Despite all the complications COVID-19 has caused for Ruth’s Chris Steak House, CEO Cheryl Henry said the game plan going forward boils down to one simple strategy—control what can be controlled.
With that perspective, sales and profits have continued to improve. Same-store sales have declined 26 percent quarter-to-date, an improvement from 43 percent in July. In addition, the 47 units that had open dining rooms throughout Q3 saw margin growth year-over-year despite lowering sales and achieved more than 95 percent of their year-ago operating profit.
What Ruth’s can’t control is COVID and capacity restrictions laid out by state and local governments. But the team has chosen how it can respond. For example, Henry said a store in Los Angeles had more than 100 people on the books one night and found out the same day that it needed to close its dining room. Instead of shutting down, the restaurant purchased a tent, made room for outdoor dining, and kept all of its reservations.
“I knew how great our team was,” Henry said during the company’s Q3 earnings call. “We have a tenured team in the field of leadership. It’s truly impressive in the industry. The strength of that, when you are dealing with an ongoing crisis that this has been, I don’t think can be underestimated. The way they have stepped up and again pivoted sometimes daily and back and forth and understanding their business and just the tenure and the experience of this team has been outstanding and really the foundation of why we’ve been as successful as we’ve been.”
Comp sales at corporate stores dropped 36.7 percent in Q3, including a 29.7 percent decrease in traffic and a 9.9 percent decline in average check. When excluding temporarily closed stores and those open for outdoor dining only, the comps improve to a slide of 21.6 percent.
Ruth’s finished Q3 with 77 company-owned units. Of that amount, 66 have open dining rooms, five have outdoor dining only, one can only do takeout and delivery, and five are temporarily closed.
Same-store sales at franchised units decreased 11.8 percent in the quarter after sliding 64 percent in Q2. Seventy-one franchises were offering limited capacity by the end of Q3 while one franchise remains temporarily closed.
The restaurant permanently closed four corporate stores in Q3. Ruth’s has closed nine total since the start of the pandemic and is evaluating one additional unit for a potential shut down. CFO Arne Haak said a majority of these units were near the end of their lease, faced economic turmoil, or both. Additionally, the stores had an average age of more than 20 years and contributed fewer than 2 percent of the company’s EBITDA in 2019.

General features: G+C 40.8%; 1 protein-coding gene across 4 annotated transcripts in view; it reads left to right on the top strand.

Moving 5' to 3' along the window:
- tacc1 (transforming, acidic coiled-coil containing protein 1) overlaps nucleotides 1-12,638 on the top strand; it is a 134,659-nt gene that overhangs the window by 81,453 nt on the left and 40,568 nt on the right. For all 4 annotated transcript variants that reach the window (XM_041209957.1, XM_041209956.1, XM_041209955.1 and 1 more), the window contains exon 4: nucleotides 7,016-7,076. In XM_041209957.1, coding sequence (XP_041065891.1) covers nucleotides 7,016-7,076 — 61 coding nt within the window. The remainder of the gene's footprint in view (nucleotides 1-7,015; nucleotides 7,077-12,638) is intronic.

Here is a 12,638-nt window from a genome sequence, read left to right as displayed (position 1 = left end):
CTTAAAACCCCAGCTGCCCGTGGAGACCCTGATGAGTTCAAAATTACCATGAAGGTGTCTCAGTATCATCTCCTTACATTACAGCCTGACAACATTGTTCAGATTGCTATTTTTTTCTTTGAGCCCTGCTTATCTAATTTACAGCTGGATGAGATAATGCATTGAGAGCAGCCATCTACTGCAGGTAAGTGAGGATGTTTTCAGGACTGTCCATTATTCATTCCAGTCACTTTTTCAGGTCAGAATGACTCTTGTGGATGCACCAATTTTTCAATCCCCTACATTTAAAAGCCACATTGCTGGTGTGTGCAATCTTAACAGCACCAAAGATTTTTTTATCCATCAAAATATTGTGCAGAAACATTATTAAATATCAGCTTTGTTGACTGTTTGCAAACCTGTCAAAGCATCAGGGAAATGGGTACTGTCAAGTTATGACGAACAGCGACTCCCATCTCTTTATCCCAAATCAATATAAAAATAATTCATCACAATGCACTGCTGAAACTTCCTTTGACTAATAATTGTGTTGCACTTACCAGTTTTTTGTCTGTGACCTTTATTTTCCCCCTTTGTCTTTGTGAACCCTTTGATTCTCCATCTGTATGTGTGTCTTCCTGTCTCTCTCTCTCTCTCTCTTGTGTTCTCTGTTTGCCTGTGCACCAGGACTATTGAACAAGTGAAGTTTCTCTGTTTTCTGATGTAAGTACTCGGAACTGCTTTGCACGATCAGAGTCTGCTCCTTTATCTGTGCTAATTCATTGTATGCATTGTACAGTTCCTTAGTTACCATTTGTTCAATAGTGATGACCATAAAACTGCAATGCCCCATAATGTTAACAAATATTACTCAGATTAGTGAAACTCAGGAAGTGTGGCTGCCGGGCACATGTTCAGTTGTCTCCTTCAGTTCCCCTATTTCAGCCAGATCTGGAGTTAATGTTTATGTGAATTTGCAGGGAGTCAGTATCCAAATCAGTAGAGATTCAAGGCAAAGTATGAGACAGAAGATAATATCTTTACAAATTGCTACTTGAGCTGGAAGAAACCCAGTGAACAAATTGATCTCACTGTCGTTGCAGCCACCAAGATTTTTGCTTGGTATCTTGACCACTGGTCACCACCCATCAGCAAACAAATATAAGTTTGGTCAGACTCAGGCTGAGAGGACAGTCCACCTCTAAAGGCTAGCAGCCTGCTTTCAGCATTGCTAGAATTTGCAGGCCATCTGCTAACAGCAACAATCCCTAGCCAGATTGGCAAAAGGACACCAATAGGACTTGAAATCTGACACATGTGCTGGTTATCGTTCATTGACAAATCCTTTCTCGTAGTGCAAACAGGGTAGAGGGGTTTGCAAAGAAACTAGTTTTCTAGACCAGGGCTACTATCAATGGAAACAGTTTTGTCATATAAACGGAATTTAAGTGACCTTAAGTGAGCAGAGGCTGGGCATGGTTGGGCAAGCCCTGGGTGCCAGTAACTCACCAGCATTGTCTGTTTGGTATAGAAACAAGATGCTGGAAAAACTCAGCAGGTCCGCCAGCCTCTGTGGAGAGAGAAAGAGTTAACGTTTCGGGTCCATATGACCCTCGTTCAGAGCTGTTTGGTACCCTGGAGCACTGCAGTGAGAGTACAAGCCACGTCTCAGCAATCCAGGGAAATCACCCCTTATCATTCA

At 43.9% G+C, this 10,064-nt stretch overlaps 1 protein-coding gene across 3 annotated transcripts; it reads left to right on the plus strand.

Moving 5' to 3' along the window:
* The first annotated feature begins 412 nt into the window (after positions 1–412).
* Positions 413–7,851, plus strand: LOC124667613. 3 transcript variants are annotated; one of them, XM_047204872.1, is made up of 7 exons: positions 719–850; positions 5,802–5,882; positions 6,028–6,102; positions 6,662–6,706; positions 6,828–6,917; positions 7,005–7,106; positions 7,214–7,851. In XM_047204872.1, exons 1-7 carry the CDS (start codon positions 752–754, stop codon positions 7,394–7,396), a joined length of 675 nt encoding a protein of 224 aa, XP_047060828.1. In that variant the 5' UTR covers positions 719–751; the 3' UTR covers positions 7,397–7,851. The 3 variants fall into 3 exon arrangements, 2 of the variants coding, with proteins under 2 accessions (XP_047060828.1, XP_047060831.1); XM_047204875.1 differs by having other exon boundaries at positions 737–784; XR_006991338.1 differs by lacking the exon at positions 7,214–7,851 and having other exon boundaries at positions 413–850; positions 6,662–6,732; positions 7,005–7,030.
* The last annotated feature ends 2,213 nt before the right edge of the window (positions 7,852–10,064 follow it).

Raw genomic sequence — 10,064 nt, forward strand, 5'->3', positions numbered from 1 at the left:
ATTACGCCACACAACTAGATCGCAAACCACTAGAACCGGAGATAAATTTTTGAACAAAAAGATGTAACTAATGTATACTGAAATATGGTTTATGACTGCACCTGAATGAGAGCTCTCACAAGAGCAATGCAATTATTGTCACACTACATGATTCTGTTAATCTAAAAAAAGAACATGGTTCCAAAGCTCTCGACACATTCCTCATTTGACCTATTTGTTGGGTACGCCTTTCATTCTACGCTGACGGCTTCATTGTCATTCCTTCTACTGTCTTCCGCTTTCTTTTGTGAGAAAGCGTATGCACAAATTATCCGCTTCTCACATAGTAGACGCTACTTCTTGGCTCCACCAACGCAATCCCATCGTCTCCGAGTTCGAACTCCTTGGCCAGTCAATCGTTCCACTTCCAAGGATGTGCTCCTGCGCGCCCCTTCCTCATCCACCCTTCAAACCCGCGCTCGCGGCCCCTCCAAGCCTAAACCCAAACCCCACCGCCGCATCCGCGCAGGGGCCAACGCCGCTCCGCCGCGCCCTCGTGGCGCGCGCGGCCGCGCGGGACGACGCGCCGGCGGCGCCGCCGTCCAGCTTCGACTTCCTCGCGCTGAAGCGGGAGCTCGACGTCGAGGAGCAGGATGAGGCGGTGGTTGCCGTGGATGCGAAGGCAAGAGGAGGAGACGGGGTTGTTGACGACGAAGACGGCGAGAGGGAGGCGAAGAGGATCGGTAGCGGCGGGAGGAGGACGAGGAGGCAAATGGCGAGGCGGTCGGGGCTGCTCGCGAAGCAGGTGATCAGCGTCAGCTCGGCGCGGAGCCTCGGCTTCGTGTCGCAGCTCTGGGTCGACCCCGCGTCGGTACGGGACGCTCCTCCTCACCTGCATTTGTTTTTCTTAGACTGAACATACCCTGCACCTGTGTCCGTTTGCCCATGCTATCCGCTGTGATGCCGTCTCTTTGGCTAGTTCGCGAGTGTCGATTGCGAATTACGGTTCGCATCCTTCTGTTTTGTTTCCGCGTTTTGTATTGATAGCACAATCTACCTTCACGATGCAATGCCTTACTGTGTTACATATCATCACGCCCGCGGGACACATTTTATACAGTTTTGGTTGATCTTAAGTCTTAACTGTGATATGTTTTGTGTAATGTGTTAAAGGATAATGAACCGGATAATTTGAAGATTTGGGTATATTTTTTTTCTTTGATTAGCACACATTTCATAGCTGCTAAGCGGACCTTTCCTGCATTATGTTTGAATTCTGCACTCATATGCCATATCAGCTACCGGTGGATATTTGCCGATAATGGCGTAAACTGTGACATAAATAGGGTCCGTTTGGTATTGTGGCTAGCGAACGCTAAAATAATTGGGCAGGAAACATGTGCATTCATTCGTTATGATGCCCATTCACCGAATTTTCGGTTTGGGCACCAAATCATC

“We don’t believe, for us, we’ll see more closures from here,” Henry said. “We’ll continue to review it. I think as we all are seeing over the last couple of weeks there’s kind of more volatility to come. I think in the space itself, it’s early. I think there are a lot of estimates [of restaurant closures] out there. And I’ll tell you each week, I read a different number of what’s going to happen within the industry. It’s unfortunate that this is taking place. And I think it’s early. I think there’s more time that’s needed here to understand exactly what this landscape looks like in fine dining.”
Henry said Ruth’s is benefiting from a diverse real estate portfolio as more than 60 percent of units are in suburban/mid-sized markets while fewer than 15 percent are in urban areas, which have seen lower sales across the industry. The CEO illustrated the difference with two stores in New York. In the Manhattan location, comp sales were down 77 percent in Q3, while the restaurant in Westchester, New York, saw growth in the quarter.
The CEO added that private dining sales are down, but the brand’s off-premises program has overcome almost 90 percent of that decrease in Q3. When Ruth’s was operating to-go only, it was capturing between 20 and 25 percent of prior year sales. As dining rooms have reopened, the chain is retaining about half of that.
Ruth’s is also seeing a rise in demand from nonbusiness customers; reservations for celebratory occasions have increased double digits.
“This is something that’s really regulated to an extent on the local level,” Henry said. “And so oftentimes we’re getting [business-related] inquiries and the local governments have certain restrictions around party size. And so we are adhering to all of those restrictions for the safety of our guests. So I’d say the inquiries are there. I would say what’s been interesting is seeing a pickup in the social celebration … Some of it might be just because we’re seeing people looking to get out. But I think the business side and certainly around meetings and so forth, we haven’t seen a real pickup in that type of business. And again some of it is jurisdictional.”
Among open dining room units, average weekly sales were $74,500 in Q3, compared to $98,700 last year. Quarter-to-date, the brand is over $80,000.
The road will become more treacherous for Ruth’s in the next couple of months as Q4 is typically the brand’s highest private dining focused time of year. Historically average weekly sales are around $100,000 and reach $150,000 to $200,000 in the last two weeks of the year.
But again, while the decrease in private dining is out of operators’ control, Henry said teams across the country are displaying high levels of agility and have plans around things like offsite catering and delivery and larger bundled family meals.
Henry said Ruth’s has a great database of loyal customers, and the brand will tap into that during the holiday season.
“The loyalty and the dedication of the guest base to the brand has been outstanding,” Henry said. “I think that’s something we can leverage going forward. I think both understanding what this team is capable of and understanding just how resilient the brand is and how people view it certainly has an opportunity.”